In my 3 years .NET development work, collections have always been a headache: every time i need to make a decision about which existing collection to use, i almost always ended up creating my own.

The collections that i often use are:
- ArrayList
- NameValueCollection

on August 9, 2005

I appreciate the posts, too. And you can rest assured that you aren't the only one who finds .NET 1.x's collections a maze of confusion. I'd just like to add that MS guidance also recommends using arrays in preference to collections unless you absolutely need the special functionality provided by a collection.

Pravin Paratey
on August 14, 2005

This is one of the best articles I've come across. In one page I learnt all that I wanted to about collection classes. Thanks :)

Miha Markic
on October 10, 2005

Hi Milan,

Great overview on collections. I might add one piece of the puzzle - about NameValueCollection (my guesses):
- its main purpose is to be used in asp.net (you see it on lot of places)
- that's why it doesn't implement SyncRoot
- that's why it can create a comma delimited list

Eric Smith
on January 31, 2006

Thanks for this article and to all posters. I'm in the progress of migrating chunks of VB6 to .net. I'm kind of new to the .net world and this link popped up when I was trying to find any article on when to use one collection versus another. Every little bit of information helps!

on March 1, 2006

Great article! Too bad you couldn't draw up the "Collection Selection Flow Chart for Dummies" - it would easily have made it to my cubicle wall...

on March 10, 2006

Just today I was making a class to parse command line arguments for C# CLI apps (like optargs, but better). I wanted to give the Parse method an IDictionary to be able to initialize the set of parsed arguments with defaults. Simple enough, except the one thing that you'd want to initialize it with the most is ConfigurationSettings.AppSettings...which isn't an IDictionary. Just one of many bad design decisions in the C# API I'm afraid...

on January 31, 2007

The "sortedness" of the NameValueCollection comes from the fact that values can be retrieved by index, not because they are numerically or lexicographically sorted.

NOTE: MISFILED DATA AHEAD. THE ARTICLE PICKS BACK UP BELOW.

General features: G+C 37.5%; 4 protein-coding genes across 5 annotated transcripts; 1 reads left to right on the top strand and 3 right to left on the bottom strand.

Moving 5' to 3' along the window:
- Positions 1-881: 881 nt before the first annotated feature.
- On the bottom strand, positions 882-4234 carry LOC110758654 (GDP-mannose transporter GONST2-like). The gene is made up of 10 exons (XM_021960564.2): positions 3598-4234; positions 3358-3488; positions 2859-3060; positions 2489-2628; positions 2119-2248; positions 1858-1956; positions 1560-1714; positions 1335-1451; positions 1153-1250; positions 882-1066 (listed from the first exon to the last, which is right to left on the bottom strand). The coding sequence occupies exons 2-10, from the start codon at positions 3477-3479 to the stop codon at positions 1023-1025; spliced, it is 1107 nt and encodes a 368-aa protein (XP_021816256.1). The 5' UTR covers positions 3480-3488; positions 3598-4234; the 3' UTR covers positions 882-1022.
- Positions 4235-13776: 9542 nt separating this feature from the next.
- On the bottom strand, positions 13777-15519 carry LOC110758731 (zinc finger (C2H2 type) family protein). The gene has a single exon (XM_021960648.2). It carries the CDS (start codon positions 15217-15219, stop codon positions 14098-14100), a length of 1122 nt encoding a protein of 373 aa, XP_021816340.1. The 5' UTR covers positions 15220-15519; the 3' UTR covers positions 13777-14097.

See the section on SortedList or MSDN for OrderedDictionary.

on March 24, 2007

Good times! Followed this from Rick Strahl's post Fun with List Types for Caching Data where you linked over.

Good article, brings back 1.0 memories. One quibble though, why do you dodge on Queues and Stacks? I've always found them to be very useful.

Milan Negovan
on March 26, 2007

I didn't really have any gripes with Queue and Stack. It's the other collections that give me headaches.

on June 21, 2007

Excellent article! It's the best overview on NET Collections I've ever come across. But there's one thing I couldn't find. I'm in a process of migrating a Java proyect to a .NET (C#) one. And there is a special kind of Linked list that I could'nt find its equivalent in NET. It's LinkedHashSet. It has its special features but there's one which is the most important: it doesn't permit duplicates and that's great. But all lists I found in .NET allow duplicates and this's causing me a lot of headaches.
Does anybody know which kind of linked list I could use which does not permit duplicates?
Thanks a bunch!

on May 17, 2008

The information in this article is deprecated by generic collections. Here's a chart that shows a more modern way to use collections.